Andrew Strauss, one of the most successful and respected England cricket captains of the modern era, announced his retirement from professional cricket at the end of 2012. In DRIVING AMBITION he gives a candid account of the highs and lows of his remarkable career for Middlesex and England. An outstanding opening batsman and natural leader, Andrew Strauss captained his country in 50 of his 100 Tests. During his time in charge, England emerged from a turbulent and controversial period to become the world's top team. This is an honest and entertaining story of a quiet, modest but fiercely ambitious man who became a magnificent man-manager, leading England to victory in the 2009 Ashes series and again in Australia the following year. Strauss is a fine raconteur and this revealing autobiography will appeal to all those who love cricket.
When Trevor Brooking was still at school, the Essex-born teenager was one of the most eagerly pursued prospects in London, but he chose to go to West Ham United - the only club that was prepared to allow him to complete his studies - and so began a lifelong attachment to the Upton Park outfit. In 1967 he made his debut for the club, and went on to play for them until 1984, helping them to win two FA Cup trophies, and scoring the only goal in the 1980 final. A cultured midfielder at the heart of West Ham's side, he was soon seen as crucial to England's fortunes, helping them to qualify for the World Cup finals in 1982. Brooking recalls the highlights of his career, playing with and against some of the most famous names in the sport, and provides revealing details about life with West Ham and England. His story recalls a time when he was a symbol of solidity during the era of flared trousers, punk, and the turmoil of the Revie regime. Respected by fans and his peers alike, Brooking has been at the forefront of the FA's work to develop the game in recent years, and his views on the future of football are essential reading.
Winner of the Rugby Book of the Year Award at the British Sports Book Awards 2015. Richard Parks has what must be one of contemporary sport's most extraordinary and inspirational stories. Soon after he turned thirty, the professional career in rugby that had been his life for over a decade was cut short by injury, leaving him faced with an uncertain future. But unlike many other young athletes, Richard decided to tackle his fears, anxiety and depression head on, taking inspiration from Ranulph Fiennes and a line from his grandmother's eulogy - The horizon is only the limit of our sight and setting out on challenges that have become part of his everyday life. Richard created history with his first endeavour - the 737 Challenge - by becoming the first person to conquer the highest mountain on each of the world's continents and venture to both the North and South Poles within seven months. Then in 2013 he tackled three hugely challenging events - an ultramarathon through the Peruvian jungle, the world's highest mountain bike race, and a double iron man triathlon in Snowdonia - in preparation for an even more extraordinary challenge: to record the fastest solo, unsupported and unassisted journey to the South Pole. These three challenges and the Antarctic speed record quest that saw Richard ski 11 hours a day enduring perishing conditions, broken skis and spending Christmas and New Year alone on the ice, were all filmed for a major four-part series to be broadcast on Channel 5 later this year.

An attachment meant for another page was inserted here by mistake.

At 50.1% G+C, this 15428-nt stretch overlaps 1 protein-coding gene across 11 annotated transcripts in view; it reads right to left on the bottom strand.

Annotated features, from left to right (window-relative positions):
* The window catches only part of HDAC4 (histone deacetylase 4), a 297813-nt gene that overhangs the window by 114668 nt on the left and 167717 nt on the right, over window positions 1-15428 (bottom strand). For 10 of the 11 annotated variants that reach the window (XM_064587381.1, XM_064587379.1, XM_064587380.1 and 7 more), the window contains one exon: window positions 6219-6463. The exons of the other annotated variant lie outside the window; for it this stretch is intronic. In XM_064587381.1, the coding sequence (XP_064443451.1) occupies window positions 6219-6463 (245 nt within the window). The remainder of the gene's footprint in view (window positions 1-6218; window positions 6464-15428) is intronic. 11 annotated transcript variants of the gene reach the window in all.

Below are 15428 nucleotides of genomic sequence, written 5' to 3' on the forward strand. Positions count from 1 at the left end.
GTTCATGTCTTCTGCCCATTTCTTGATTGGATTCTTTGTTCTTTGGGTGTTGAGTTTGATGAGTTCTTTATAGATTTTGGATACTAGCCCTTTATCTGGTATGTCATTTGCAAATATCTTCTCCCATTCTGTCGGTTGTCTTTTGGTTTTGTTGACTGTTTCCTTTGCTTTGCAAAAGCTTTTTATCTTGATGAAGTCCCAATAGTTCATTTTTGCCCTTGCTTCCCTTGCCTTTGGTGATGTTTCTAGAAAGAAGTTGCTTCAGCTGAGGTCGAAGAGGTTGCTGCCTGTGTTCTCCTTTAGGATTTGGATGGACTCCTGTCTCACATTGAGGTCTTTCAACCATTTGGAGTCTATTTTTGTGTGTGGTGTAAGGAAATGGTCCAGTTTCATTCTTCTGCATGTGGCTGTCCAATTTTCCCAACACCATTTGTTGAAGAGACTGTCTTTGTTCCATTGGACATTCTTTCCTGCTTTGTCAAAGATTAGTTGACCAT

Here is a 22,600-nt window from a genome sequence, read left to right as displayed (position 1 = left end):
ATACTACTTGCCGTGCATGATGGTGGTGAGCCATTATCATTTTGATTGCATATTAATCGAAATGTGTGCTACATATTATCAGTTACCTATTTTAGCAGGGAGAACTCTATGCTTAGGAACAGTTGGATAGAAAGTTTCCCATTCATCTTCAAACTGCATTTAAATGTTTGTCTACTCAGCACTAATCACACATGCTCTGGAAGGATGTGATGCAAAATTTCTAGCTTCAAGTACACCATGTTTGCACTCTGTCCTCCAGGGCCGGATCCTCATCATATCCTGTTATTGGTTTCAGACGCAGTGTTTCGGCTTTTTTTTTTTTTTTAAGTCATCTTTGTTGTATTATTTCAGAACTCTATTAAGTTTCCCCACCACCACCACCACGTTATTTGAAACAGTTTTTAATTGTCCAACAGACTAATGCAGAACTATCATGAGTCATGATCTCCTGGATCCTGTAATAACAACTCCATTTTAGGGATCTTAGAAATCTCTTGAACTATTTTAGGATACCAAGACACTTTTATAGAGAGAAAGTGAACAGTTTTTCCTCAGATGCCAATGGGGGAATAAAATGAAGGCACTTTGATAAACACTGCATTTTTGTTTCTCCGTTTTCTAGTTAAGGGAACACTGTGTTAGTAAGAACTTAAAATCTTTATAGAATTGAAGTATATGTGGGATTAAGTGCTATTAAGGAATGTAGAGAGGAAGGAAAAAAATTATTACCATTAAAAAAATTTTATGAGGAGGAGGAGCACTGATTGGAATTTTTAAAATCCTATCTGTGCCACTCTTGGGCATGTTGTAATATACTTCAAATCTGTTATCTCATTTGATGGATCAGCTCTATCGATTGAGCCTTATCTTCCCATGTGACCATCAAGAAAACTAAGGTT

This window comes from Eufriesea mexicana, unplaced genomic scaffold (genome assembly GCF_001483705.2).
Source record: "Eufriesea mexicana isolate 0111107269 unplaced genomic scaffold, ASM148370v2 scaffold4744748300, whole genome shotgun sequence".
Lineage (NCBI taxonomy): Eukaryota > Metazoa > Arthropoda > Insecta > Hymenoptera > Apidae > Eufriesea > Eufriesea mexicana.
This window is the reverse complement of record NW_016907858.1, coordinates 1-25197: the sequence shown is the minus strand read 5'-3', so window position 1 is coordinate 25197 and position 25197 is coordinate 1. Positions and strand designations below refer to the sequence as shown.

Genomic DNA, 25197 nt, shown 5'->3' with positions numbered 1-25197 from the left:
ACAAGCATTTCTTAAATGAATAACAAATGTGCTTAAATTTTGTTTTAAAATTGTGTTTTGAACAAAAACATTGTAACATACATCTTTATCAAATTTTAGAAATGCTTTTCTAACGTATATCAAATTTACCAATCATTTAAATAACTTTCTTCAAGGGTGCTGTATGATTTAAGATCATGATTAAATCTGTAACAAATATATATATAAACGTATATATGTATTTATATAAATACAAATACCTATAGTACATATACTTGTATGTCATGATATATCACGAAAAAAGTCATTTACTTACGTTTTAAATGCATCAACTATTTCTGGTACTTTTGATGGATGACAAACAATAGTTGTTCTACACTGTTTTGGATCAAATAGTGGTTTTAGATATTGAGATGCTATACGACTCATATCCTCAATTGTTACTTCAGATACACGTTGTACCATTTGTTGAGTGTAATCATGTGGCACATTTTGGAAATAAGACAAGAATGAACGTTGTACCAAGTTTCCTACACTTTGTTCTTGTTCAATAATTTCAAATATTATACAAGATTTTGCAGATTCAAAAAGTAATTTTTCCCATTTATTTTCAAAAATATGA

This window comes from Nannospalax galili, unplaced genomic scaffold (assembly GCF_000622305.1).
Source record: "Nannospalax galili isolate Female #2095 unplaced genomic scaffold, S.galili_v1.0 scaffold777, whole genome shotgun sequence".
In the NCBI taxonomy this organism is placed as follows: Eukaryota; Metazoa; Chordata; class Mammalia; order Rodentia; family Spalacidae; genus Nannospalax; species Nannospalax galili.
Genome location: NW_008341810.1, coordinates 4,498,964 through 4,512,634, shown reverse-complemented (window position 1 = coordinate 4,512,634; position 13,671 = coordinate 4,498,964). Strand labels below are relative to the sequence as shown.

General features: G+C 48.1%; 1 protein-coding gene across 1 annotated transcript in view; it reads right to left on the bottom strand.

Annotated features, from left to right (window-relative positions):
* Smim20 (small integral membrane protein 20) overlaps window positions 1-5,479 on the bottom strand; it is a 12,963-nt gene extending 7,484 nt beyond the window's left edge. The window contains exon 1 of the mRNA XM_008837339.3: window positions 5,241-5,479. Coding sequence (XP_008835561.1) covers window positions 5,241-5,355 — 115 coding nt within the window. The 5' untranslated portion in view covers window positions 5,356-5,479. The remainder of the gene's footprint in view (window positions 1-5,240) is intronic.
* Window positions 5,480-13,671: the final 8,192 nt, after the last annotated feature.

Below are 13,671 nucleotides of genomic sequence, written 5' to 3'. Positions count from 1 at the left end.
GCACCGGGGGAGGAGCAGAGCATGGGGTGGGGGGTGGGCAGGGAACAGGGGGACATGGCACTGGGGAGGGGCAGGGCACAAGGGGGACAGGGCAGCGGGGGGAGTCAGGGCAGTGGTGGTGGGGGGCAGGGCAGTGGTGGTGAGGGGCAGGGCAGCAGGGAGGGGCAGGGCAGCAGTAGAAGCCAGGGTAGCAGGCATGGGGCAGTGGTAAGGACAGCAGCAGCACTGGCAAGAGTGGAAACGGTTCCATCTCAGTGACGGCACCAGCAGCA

Follow Stig as he roams from the stifling heat of the Dakar rally to the redneck heartland of a NASCAR track, or from the nightime drama or Le Mans to the mud-soaked stands of Silverstone for the British Grand Prix. Along the way you'll also find Clarkson, Hammond and May as they indulge in a spot of home-made motorhome racing or Roman rallying, middle-eastern style. The Where's Stig books have taken Top Gear fans by storm - and his latest voyage is the most action packed yet!
Winner of the Sports Book of the Year at the British Sports Book Awards 2015. Winner of the Autobiography of the Year at the British Sports Book Awards 2015. Shortlisted for the Rugby Book of the Year Award at the British Sports Book Awards 2015. In 2009 Gareth Thomas was quoted as saying “It ended my marriage and nearly drove me to suicide. Now it’s time to tell the world the truth – I’m gay”. Bowing to the intolerable pressure of hiding his true self Gareth Thomas stepped out of the shadows. Since then he’s retired from playing Rugby, now able to look back at his life, the regrets, the triumphs, and above all how that 2009 announcement changed his life. Like for Like Reading Alone: The Triumph and Tragedy of John Curry, Bill Jones Forbidden Forward: The Justin Fashanu Story, Nick Baker